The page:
“The vendor has no solution for our unique process. What are we going to do?” This one single issue can be the most costly and damaging to an ERP replacement project. But let’s understand our options. AND there’s two sides to this discussion, the vendor solutions and the company solutions.
Vendors’ love these situations because of course they always have a solution; customize, modify, configure, export to a tool, 3rd-party solutions – all put LOTS more money into the vendors pocket. You might be able to negotiate a great price for the software and services but the further into the selection cycle, the less leverage you have. Why? Ask yourself; Are you really going to start this project from scratch again? And the vendors know that so now you’re not in a position of strength. Yes, they’ll give you “the best deal ever” because they still need you to be a reference and know there will be plenty more similar opportunities to take even more money. “And this stuff all plugs and plays right?” The bottom line is, you also have alternatives, but you have to know your options.
This is where experience cannot be replaced. If your sole solution alternatives lie in the hands of the vendor, it’s going to get costly. These “errors” are known to easily cost 10’s of thousands if not well over $100,000…each. It’s worth a second opinion. If you have a Professional Project Management team in house (PMO), certainly now is the time to utilize their experience. If not, an independent outsider view may bring some good alternatives.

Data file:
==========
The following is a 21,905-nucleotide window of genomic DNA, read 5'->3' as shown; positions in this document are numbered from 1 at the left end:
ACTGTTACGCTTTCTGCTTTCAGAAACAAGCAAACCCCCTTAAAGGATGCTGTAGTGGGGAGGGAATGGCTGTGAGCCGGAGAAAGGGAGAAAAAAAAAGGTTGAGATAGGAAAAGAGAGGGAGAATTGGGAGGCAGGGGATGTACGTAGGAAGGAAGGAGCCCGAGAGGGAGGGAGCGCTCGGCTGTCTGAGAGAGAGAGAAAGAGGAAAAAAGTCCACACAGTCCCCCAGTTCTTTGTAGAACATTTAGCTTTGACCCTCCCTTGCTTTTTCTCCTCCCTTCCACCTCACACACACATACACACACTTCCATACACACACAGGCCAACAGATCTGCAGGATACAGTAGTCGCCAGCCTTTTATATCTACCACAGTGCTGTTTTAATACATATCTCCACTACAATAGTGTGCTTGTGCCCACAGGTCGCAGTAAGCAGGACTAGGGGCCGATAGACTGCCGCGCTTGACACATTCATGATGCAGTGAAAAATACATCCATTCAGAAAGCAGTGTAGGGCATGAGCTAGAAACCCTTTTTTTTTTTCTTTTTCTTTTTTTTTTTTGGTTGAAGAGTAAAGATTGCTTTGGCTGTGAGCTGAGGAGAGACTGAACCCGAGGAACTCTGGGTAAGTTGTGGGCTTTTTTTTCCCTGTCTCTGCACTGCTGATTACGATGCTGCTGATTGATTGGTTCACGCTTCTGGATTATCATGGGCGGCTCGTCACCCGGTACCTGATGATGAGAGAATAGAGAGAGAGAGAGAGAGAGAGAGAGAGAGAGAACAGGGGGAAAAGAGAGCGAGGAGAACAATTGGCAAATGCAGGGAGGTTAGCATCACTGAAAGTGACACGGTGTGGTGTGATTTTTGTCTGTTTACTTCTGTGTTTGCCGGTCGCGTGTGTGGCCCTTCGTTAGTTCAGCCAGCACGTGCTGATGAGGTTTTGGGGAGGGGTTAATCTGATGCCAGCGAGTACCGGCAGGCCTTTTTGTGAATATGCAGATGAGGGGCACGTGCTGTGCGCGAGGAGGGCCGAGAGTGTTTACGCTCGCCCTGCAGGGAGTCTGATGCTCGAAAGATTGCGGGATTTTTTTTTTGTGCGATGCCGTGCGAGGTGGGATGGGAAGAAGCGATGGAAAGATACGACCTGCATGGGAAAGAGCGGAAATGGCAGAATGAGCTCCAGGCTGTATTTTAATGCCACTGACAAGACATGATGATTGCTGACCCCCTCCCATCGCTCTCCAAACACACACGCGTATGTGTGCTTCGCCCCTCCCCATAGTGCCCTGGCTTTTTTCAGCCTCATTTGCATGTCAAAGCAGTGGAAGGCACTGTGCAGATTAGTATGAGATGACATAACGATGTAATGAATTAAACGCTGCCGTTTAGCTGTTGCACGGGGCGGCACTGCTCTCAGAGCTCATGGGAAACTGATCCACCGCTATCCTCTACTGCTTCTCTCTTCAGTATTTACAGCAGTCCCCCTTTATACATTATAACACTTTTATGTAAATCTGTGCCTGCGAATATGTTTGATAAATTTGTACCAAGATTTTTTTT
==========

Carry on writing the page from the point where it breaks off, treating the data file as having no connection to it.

All vendors sell on the “80% rule”. If the vendor doesn’t have at least 80% of the functionality you need “out of the box”, they don’t belong in the deal. However, it’s well documented that the 80% can cost as much or less than the other 20%. That’s why the 20% is where you spend your time. The 20% is where you can double or triple the time, effort and cost of the entire project. Remember how we defined failure in the very first post? The 20% is the failure zone.
Most companies stumble across some of the “20%” during demos or implementation planning and build a “fudge factor” into the estimated time and cost of the project. Before long, they find themselves at double the cost and time and a hard sell to executive management. This obviously is when projects stall or die completely. If you face reality, you’ll rarely, if ever, find a solution with “100% fit”.
Next time we’ll discuss how to get by in a less than perfect world (less than 100% fit).